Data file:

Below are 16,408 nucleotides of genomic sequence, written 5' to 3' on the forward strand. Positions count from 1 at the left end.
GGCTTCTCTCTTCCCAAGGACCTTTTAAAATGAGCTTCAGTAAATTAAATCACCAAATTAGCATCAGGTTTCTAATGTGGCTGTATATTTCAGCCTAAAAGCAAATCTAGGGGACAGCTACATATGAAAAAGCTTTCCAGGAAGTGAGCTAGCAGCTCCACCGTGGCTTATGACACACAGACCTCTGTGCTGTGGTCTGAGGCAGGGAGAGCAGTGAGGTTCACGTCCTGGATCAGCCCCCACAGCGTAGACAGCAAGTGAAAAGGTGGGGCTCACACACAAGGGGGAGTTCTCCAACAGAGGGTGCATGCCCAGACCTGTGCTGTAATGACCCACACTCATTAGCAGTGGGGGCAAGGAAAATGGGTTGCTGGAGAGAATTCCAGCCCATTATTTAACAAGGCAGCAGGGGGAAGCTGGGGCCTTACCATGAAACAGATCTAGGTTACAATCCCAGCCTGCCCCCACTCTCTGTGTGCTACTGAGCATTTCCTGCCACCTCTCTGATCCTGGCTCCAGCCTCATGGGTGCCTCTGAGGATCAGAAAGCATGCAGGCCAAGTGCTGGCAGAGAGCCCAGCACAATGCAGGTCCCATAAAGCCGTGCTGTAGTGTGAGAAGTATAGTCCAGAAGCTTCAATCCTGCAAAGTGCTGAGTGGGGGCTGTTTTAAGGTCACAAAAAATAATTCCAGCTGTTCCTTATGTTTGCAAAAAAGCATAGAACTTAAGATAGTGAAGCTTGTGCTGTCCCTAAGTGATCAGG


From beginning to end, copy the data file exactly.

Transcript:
Below are 16,408 nucleotides of genomic sequence, written 5' to 3' on the forward strand. Positions count from 1 at the left end.
GGCTTCTCTCTTCCCAAGGACCTTTTAAAATGAGCTTCAGTAAATTAAATCACCAAATTAGCATCAGGTTTCTAATGTGGCTGTATATTTCAGCCTAAAAGCAAATCTAGGGGACAGCTACATATGAAAAAGCTTTCCAGGAAGTGAGCTAGCAGCTCCACCGTGGCTTATGACACACAGACCTCTGTGCTGTGGTCTGAGGCAGGGAGAGCAGTGAGGTTCACGTCCTGGATCAGCCCCCACAGCGTAGACAGCAAGTGAAAAGGTGGGGCTCACACACAAGGGGGAGTTCTCCAACAGAGGGTGCATGCCCAGACCTGTGCTGTAATGACCCACACTCATTAGCAGTGGGGGCAAGGAAAATGGGTTGCTGGAGAGAATTCCAGCCCATTATTTAACAAGGCAGCAGGGGGAAGCTGGGGCCTTACCATGAAACAGATCTAGGTTACAATCCCAGCCTGCCCCCACTCTCTGTGTGCTACTGAGCATTTCCTGCCACCTCTCTGATCCTGGCTCCAGCCTCATGGGTGCCTCTGAGGATCAGAAAGCATGCAGGCCAAGTGCTGGCAGAGAGCCCAGCACAATGCAGGTCCCATAAAGCCGTGCTGTAGTGTGAGAAGTATAGTCCAGAAGCTTCAATCCTGCAAAGTGCTGAGTGGGGGCTGTTTTAAGGTCACAAAAAATAATTCCAGCTGTTCCTTATGTTTGCAAAAAAGCATAGAACTTAAGATAGTGAAGCTTGTGCTGTCCCTAAGTGATCAGG